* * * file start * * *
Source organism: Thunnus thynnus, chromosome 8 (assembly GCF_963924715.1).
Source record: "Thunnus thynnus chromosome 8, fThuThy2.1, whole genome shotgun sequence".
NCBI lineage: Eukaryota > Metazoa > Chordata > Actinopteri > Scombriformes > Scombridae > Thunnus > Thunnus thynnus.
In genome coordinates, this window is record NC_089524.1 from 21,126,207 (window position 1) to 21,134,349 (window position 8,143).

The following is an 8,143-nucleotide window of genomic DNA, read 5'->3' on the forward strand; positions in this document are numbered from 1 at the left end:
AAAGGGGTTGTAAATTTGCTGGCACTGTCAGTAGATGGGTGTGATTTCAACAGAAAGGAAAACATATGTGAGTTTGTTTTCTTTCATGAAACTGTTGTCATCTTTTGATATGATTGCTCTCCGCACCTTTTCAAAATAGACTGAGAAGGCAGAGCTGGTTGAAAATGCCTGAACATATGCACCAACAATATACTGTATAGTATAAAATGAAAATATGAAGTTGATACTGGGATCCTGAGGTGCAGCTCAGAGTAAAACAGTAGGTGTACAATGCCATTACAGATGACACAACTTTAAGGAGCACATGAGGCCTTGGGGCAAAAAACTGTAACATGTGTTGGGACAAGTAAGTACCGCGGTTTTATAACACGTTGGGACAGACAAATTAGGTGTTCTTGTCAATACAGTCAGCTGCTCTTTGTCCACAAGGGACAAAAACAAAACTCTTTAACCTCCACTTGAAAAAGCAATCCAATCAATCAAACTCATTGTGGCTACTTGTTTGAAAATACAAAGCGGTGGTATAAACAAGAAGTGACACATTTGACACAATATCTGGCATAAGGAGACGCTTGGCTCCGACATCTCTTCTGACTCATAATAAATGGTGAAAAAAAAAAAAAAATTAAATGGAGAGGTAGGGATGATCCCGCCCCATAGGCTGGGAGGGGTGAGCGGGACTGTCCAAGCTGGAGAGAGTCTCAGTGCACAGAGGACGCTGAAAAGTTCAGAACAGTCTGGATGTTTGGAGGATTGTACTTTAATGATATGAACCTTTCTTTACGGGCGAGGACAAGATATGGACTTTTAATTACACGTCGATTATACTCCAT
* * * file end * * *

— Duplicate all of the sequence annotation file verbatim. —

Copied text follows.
Source organism: Thunnus thynnus, chromosome 8 (assembly GCF_963924715.1).
Source record: "Thunnus thynnus chromosome 8, fThuThy2.1, whole genome shotgun sequence".
NCBI lineage: Eukaryota > Metazoa > Chordata > Actinopteri > Scombriformes > Scombridae > Thunnus > Thunnus thynnus.
In genome coordinates, this window is record NC_089524.1 from 21,126,207 (window position 1) to 21,134,349 (window position 8,143).

The following is an 8,143-nucleotide window of genomic DNA, read 5'->3' on the forward strand; positions in this document are numbered from 1 at the left end:
AAAGGGGTTGTAAATTTGCTGGCACTGTCAGTAGATGGGTGTGATTTCAACAGAAAGGAAAACATATGTGAGTTTGTTTTCTTTCATGAAACTGTTGTCATCTTTTGATATGATTGCTCTCCGCACCTTTTCAAAATAGACTGAGAAGGCAGAGCTGGTTGAAAATGCCTGAACATATGCACCAACAATATACTGTATAGTATAAAATGAAAATATGAAGTTGATACTGGGATCCTGAGGTGCAGCTCAGAGTAAAACAGTAGGTGTACAATGCCATTACAGATGACACAACTTTAAGGAGCACATGAGGCCTTGGGGCAAAAAACTGTAACATGTGTTGGGACAAGTAAGTACCGCGGTTTTATAACACGTTGGGACAGACAAATTAGGTGTTCTTGTCAATACAGTCAGCTGCTCTTTGTCCACAAGGGACAAAAACAAAACTCTTTAACCTCCACTTGAAAAAGCAATCCAATCAATCAAACTCATTGTGGCTACTTGTTTGAAAATACAAAGCGGTGGTATAAACAAGAAGTGACACATTTGACACAATATCTGGCATAAGGAGACGCTTGGCTCCGACATCTCTTCTGACTCATAATAAATGGTGAAAAAAAAAAAAAAATTAAATGGAGAGGTAGGGATGATCCCGCCCCATAGGCTGGGAGGGGTGAGCGGGACTGTCCAAGCTGGAGAGAGTCTCAGTGCACAGAGGACGCTGAAAAGTTCAGAACAGTCTGGATGTTTGGAGGATTGTACTTTAATGATATGAACCTTTCTTTACGGGCGAGGACAAGATATGGACTTTTAATTACACGTCGATTATACTCCAT